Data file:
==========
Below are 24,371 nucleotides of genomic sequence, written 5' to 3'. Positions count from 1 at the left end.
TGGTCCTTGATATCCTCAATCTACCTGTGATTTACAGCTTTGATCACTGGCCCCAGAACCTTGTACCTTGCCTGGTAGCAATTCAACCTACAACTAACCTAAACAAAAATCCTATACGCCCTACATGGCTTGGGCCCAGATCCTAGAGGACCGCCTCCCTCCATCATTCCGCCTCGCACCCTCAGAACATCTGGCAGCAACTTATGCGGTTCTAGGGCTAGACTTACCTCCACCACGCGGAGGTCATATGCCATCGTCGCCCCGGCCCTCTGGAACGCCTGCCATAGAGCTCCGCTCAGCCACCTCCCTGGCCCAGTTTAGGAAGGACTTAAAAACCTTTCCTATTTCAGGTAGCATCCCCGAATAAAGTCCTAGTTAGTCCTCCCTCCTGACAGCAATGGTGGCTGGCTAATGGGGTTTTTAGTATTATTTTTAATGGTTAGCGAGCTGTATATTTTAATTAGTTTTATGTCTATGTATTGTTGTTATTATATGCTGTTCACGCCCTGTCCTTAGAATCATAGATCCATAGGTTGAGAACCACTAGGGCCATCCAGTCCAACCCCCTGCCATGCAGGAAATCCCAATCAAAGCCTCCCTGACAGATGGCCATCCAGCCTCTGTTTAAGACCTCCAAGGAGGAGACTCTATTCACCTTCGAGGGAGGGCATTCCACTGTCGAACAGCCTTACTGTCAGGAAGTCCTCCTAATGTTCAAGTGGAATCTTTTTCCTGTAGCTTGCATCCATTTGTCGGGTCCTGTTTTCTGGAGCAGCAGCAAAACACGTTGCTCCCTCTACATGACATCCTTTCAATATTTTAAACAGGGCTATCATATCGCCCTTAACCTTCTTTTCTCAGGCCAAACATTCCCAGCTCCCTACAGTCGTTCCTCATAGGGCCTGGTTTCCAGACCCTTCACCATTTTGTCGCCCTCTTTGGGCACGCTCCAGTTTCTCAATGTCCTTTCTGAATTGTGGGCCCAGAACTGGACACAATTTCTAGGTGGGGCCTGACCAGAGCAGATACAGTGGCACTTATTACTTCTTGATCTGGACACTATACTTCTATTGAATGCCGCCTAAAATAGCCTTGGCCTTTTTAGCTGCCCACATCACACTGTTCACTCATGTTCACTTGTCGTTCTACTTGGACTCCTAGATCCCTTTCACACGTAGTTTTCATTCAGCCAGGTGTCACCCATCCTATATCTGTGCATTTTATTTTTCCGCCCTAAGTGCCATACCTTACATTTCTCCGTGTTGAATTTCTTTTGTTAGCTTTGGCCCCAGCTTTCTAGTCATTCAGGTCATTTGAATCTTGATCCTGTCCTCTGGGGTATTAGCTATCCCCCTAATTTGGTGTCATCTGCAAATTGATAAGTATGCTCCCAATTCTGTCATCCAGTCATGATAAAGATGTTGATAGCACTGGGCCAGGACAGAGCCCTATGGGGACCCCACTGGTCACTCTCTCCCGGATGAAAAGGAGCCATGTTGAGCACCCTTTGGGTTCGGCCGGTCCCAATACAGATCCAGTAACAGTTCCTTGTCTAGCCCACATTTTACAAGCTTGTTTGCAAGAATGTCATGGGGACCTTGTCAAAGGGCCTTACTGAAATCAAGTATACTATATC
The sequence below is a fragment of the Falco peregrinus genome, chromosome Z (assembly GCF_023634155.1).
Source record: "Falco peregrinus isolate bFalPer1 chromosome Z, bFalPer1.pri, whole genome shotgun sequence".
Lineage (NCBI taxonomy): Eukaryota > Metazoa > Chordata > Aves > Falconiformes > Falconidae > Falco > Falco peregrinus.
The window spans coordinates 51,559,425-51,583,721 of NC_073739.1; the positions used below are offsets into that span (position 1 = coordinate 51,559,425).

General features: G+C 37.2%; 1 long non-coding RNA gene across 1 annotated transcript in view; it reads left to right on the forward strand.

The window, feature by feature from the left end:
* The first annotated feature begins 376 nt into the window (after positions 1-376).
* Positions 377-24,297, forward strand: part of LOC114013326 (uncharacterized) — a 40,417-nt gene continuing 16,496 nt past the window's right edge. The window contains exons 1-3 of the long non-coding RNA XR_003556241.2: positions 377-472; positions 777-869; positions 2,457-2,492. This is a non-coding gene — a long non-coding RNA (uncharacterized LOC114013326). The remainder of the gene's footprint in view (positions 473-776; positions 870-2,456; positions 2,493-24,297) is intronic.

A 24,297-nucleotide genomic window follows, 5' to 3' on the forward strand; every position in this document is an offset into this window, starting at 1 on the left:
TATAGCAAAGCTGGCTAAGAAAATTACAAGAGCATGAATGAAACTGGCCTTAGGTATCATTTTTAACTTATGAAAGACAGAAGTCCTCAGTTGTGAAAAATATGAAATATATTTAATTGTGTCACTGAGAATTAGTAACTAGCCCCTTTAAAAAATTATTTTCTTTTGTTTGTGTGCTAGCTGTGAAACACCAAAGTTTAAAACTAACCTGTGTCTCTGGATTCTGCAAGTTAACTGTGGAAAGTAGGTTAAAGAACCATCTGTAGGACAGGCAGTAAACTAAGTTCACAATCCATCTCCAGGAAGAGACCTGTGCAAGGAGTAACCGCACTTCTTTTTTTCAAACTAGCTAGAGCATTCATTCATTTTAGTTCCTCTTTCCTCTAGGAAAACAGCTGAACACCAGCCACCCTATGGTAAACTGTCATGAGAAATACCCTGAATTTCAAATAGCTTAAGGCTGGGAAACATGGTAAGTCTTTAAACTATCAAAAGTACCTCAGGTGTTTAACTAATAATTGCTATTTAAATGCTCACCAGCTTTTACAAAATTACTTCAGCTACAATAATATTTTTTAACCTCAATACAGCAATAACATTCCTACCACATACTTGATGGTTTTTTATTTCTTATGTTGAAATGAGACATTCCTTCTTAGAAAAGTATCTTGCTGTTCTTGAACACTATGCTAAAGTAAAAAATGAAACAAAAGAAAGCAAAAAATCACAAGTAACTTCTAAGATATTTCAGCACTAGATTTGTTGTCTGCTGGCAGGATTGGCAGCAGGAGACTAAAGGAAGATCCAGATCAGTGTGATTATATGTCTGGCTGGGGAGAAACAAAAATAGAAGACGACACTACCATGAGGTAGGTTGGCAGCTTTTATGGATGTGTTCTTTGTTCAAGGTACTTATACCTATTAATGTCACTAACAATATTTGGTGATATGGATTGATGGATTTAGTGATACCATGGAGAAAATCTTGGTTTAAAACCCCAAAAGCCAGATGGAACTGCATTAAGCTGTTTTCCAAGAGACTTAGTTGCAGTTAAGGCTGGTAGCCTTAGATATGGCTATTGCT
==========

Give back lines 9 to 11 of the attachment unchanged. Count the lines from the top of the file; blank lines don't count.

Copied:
* The first annotated feature begins 376 nt into the window (after positions 1-376).
* Positions 377-24,297, forward strand: part of LOC114013326 (uncharacterized) — a 40,417-nt gene continuing 16,496 nt past the window's right edge. The window contains exons 1-3 of the long non-coding RNA XR_003556241.2: positions 377-472; positions 777-869; positions 2,457-2,492. This is a non-coding gene — a long non-coding RNA (uncharacterized LOC114013326). The remainder of the gene's footprint in view (positions 473-776; positions 870-2,456; positions 2,493-24,297) is intronic.

A 24,297-nucleotide genomic window follows, 5' to 3' on the forward strand; every position in this document is an offset into this window, starting at 1 on the left: